• Climbing Accident: Ice Climber Unropes, Slips, Falls 60 Feet
  • Climbing Accident: Ice Climber Dislodges Ice, Belayer Hit and Seriously Injured
  • Rock Climbing Accident: Belayer Drops Leader Due to Miscommunication
  • Rock Climbing Accident: Climber Rappels Off Rope, Dies
  • Rock Climbing Accident: Leader Rips 10 Pieces on El Cap, Falls 80 Feet
  • Rock Climbing Accident: Leader Falls, Gear Rips, Belay Fails
  • Rock Climbing Accident: Not Again: Eldo Climber Raps Off End Of Rope

    07-Jul-2014
    By

    Tower One, Eldorado Canyon State Park, scene of a recent rappelling accident. Photo by Steve Levin.At about 2 p.m. on December 15, Jordan Moore and Daniel Gloven were rappelling the Vertigo Tower of the Redgarden Wall in Eldorado Canyon, near Boulder, Colorado. They followed the standard rappels: two rappels to chain stations that take climbers down the wall left of Vertigo. At the second station, Gloven pulled the rope as Moore fed it through the chains. 

    Moore leaned out and watched one side of the rope pile up on the ground. He didn’t visually confirm that both ends were touching but he remembers saying, “That’s probably good.” 

    Moore rigged his ATC and started rappelling. “I wasn’t looking down,” he said. “Just kicking off, rapping fast.” 

    Gloven, who was waiting at the belay stance, remembers seeing 30 feet of rope shoot through the chains. When he leaned out, he saw Moore lying on a ledge 70 feet below him.

    A party on a nearby route heard Gloven’s cries for help and used a cell phone to call for a rescue. A climber from another group stabilized Moore’s head until members of the Rocky Mountain Rescue Group arrived, rigged a litter and lowered Moore from the ledge. 

    Moore says he had “barely a scratch” on his head, but he had sustained a traumatic brain injury, the equivalent, according to his doctor, of 12 concussions. Today, Moore says he is still having problems with his attention span and memory, but that he is expected to recover fully in 12 months. 

    “No rock climbing for a year,” Moore says. “After that I will be back.”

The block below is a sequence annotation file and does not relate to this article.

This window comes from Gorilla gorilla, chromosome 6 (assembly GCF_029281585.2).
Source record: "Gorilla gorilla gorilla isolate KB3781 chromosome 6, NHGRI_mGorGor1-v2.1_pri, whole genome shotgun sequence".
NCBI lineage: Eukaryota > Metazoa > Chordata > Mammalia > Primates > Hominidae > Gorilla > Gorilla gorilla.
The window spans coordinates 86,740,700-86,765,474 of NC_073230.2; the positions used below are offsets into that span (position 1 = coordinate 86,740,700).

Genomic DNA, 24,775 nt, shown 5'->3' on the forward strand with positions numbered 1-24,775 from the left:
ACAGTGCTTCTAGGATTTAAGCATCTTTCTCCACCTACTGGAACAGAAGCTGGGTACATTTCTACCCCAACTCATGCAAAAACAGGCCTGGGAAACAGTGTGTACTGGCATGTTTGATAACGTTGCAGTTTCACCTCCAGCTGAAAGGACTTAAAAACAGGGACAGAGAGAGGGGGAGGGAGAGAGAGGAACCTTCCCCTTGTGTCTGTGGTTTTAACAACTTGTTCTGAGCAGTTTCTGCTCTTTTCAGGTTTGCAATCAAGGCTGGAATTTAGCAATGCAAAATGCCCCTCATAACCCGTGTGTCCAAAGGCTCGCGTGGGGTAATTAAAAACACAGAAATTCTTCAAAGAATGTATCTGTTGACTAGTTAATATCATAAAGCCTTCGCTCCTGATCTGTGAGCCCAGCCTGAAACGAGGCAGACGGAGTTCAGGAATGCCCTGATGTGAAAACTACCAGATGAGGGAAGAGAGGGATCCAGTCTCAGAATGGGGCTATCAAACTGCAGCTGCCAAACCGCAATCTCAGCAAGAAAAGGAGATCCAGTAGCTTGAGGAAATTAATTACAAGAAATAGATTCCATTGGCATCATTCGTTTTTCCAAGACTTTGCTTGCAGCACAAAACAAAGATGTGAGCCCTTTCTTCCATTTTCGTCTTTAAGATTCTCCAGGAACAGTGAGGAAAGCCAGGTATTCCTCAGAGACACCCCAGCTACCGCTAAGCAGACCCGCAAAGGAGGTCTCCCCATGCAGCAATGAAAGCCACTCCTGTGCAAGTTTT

[ ANALYSIS ]

    Moore wound up on the ledge with one strand of rope still threaded through his rappel device. The other strand dangled above the ledge. The obvious conclusion is that he hadn’t evened the ends. When Moore rappelled past the end of the strand still above the ground, he fell and landed on the ledge. 

    [ PREVENTION ]

    Unfortunately, rappelling and belaying accidents in which the rope end passes through the rappel/belay device are all too common. According to a report in the journal Wilderness and Environmental Medicine, based on incident reports filed by the Rocky Mountain Rescue Group from 1998 to 2011, belay and rappelling accidents in Boulder County in which the rope was too short accounted for 21 victims, 16 of whom had severe or fatal injuries.

    Accidents of this type are easy to prevent. All you have to do is tie knots in the ends of your rope. For rappelling, you might want to buy a rope with a middle mark. This will aid in evening the ends of the rope, but you’ll still need to knot the ends to prevent rapping off them on multi-pitch climbs. Simply tie the ends together for all rappels. Make it a habit and never neglect to do it. 

    Some climbers will argue that knotting the ends of your rope can result in the rope becoming stuck in cracks. This is true, but the occasional hassle of freeing your rope is a small price to pay to survive.

    For lowering, always tie a knot in the free end of the rope